October in Nepal is a peak season for trekkers to gather and work their way along and up the Himalayan mountain trekking routes. Skies are normally clear by day and the sun often shines before the bitter cold returns at dusk.

But the tragedy that unfolded in Nepal this week was on an altogether unprecedented scale. A series of avalanches followed heavy snowfall and blizzard conditions on Tuesday causing a a nightmare scenario with at least 32 people dead and many more missing.

Most of the fatalities happened as the blizzard reached a point on the Annapurna Circuit 100 miles northwest of the capital, Kathmandu. This too is a well-known trekking route in central Nepal and at about 4,500 m it is close to the circuit’s highest point, the Thorung La pass.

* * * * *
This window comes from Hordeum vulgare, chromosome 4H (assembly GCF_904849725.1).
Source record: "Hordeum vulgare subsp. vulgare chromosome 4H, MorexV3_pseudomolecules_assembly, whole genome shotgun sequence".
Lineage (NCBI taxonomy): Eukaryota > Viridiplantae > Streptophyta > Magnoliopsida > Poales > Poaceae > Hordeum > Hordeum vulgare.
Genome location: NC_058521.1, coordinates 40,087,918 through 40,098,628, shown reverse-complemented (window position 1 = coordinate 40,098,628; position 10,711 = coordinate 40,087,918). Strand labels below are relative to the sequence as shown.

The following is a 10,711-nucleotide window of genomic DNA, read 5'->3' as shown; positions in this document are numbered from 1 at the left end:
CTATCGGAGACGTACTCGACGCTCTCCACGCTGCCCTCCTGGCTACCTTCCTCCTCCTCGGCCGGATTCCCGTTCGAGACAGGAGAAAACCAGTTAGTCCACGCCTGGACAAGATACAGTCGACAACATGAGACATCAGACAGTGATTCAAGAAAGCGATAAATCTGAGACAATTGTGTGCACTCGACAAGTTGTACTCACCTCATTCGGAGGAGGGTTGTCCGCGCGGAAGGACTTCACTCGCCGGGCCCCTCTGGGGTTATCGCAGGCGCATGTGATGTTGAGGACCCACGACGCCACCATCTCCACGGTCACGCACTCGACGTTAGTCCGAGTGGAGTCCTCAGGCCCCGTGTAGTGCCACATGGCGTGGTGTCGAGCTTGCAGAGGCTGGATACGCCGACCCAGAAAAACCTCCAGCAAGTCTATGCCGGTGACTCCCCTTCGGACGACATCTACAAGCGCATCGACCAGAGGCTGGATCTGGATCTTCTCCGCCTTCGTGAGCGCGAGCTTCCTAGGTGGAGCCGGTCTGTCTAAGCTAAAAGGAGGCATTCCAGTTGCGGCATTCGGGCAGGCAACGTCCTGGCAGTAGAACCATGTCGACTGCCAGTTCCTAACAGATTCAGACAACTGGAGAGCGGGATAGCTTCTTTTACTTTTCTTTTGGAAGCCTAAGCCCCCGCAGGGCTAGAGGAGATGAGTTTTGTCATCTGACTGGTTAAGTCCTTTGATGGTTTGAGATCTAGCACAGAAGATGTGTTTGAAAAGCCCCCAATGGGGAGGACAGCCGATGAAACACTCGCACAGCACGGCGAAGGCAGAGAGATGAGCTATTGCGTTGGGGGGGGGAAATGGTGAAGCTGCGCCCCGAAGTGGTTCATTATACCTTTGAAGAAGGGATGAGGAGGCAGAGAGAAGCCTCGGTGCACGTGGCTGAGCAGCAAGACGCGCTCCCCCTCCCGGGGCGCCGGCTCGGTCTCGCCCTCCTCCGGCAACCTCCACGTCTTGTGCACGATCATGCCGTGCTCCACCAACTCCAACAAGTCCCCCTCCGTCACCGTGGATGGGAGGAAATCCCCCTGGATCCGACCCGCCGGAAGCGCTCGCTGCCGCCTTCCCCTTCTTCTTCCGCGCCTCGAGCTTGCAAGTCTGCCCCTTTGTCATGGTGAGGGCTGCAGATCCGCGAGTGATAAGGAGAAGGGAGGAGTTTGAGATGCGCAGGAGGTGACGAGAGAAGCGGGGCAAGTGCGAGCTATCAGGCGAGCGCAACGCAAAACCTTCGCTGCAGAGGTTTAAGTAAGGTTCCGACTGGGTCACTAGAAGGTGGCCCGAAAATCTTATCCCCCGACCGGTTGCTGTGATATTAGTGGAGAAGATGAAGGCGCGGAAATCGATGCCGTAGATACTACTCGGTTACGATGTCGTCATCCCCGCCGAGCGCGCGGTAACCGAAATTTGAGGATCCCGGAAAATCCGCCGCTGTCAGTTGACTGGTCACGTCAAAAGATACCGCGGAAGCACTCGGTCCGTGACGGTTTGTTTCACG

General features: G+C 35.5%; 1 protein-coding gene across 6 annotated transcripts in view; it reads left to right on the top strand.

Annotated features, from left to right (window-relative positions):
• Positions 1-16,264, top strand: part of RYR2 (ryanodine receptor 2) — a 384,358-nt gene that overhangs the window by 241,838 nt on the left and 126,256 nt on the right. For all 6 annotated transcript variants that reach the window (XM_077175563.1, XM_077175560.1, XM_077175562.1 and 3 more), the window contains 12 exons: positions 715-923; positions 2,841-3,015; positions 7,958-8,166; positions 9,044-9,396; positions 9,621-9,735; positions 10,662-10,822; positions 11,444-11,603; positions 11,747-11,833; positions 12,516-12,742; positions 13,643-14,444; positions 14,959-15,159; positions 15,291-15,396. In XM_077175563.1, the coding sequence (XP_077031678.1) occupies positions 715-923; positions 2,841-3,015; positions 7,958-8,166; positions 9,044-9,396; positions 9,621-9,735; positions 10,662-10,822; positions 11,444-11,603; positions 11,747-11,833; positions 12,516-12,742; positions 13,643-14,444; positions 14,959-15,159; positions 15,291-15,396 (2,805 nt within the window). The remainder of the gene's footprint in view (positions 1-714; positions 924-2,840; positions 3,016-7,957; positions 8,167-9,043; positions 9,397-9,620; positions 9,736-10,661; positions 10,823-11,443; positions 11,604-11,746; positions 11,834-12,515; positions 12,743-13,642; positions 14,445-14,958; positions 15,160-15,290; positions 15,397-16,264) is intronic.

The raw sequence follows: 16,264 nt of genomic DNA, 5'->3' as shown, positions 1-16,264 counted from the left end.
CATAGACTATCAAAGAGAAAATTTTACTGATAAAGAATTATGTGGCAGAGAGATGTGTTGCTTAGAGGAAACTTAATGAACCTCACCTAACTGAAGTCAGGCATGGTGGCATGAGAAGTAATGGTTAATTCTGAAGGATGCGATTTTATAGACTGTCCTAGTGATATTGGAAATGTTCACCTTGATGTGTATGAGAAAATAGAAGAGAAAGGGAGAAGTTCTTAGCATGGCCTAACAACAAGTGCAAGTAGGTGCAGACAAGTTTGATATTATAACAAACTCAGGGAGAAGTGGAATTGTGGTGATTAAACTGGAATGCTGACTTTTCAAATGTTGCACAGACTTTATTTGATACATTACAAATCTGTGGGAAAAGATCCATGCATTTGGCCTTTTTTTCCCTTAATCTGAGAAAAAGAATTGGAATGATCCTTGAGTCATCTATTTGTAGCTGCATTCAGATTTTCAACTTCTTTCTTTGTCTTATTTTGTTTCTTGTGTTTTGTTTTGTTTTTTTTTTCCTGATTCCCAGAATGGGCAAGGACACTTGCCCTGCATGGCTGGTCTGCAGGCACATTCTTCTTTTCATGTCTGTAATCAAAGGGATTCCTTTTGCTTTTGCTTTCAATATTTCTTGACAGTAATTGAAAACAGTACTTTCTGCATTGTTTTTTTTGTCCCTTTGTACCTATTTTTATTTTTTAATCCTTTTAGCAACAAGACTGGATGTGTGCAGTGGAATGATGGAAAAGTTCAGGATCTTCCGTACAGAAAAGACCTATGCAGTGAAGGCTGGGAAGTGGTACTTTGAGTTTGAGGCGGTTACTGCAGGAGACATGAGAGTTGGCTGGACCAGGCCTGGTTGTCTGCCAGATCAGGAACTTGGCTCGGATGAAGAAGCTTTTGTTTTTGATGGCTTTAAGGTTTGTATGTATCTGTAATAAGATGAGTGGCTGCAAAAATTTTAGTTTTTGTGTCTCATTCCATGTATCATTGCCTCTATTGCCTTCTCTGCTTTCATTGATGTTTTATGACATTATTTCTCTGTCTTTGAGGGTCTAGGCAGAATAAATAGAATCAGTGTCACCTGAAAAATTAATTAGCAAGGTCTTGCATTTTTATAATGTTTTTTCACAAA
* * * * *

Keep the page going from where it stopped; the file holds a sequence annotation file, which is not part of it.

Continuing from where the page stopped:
Tourists from countries around the world were caught on the mountain and helicopters saved more than 200 survivors stranded in lodges and huts along the route, according to Nepales authorities.

With snowfall from the storm topping six feet in some places, this is probably the worst disaster in the history of Nepal’s trekking business.

The blizzard was the tail end of cyclone Hudhud, which hit the Indian coast a few days earlier and was reportedly one of the strongest storms on record to affect the region. It made landfall in Andhra Pradesh, India, last Sunday and was the equivalent of a category four hurricane.

Scientists are always reluctant to link any one weather event to climate change but they have pointed out in the past that the Himalayas are especially vulnerable to the increased storm intensity expected to result from climate change.